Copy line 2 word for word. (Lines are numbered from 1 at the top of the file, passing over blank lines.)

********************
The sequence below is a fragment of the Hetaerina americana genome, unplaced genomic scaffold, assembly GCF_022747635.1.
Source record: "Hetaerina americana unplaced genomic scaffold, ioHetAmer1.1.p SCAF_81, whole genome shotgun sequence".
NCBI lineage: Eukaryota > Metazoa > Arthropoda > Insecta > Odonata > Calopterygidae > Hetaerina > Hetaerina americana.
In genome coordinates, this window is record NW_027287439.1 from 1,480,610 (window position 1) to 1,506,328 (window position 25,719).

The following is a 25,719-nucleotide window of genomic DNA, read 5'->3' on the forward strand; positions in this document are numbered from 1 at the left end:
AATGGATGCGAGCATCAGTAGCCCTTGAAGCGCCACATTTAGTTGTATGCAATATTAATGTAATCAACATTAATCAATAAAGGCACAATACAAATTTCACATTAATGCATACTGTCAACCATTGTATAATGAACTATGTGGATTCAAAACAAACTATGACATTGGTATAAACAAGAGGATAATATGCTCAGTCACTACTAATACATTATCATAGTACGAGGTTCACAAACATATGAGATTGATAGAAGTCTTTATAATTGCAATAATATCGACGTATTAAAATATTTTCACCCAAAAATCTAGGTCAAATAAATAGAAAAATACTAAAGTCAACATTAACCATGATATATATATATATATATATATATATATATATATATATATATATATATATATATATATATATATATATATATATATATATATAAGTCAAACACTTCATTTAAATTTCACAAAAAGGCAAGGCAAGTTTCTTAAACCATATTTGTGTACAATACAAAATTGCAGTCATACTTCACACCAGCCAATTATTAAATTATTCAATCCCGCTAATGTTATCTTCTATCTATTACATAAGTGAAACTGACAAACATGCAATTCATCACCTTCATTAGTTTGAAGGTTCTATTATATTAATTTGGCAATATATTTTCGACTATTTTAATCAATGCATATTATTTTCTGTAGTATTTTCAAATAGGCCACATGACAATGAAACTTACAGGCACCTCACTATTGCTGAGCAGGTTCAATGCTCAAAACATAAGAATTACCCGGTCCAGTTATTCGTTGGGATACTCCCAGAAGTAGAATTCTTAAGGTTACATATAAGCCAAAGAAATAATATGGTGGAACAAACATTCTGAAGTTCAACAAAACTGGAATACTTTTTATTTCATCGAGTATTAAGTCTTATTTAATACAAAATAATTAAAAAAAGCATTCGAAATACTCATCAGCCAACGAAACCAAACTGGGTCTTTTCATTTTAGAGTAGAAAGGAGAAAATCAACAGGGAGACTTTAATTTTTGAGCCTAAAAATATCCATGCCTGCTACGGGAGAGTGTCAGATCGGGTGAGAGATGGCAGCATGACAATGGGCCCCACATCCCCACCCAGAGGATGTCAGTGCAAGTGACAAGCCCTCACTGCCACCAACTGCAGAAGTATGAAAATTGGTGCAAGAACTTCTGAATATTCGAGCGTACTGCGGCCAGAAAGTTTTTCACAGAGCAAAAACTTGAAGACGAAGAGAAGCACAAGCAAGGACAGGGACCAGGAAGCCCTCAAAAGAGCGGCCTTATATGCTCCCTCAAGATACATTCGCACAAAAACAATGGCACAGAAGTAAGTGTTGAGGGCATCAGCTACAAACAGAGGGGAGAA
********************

Source record: "Hetaerina americana unplaced genomic scaffold, ioHetAmer1.1.p SCAF_81, whole genome shotgun sequence".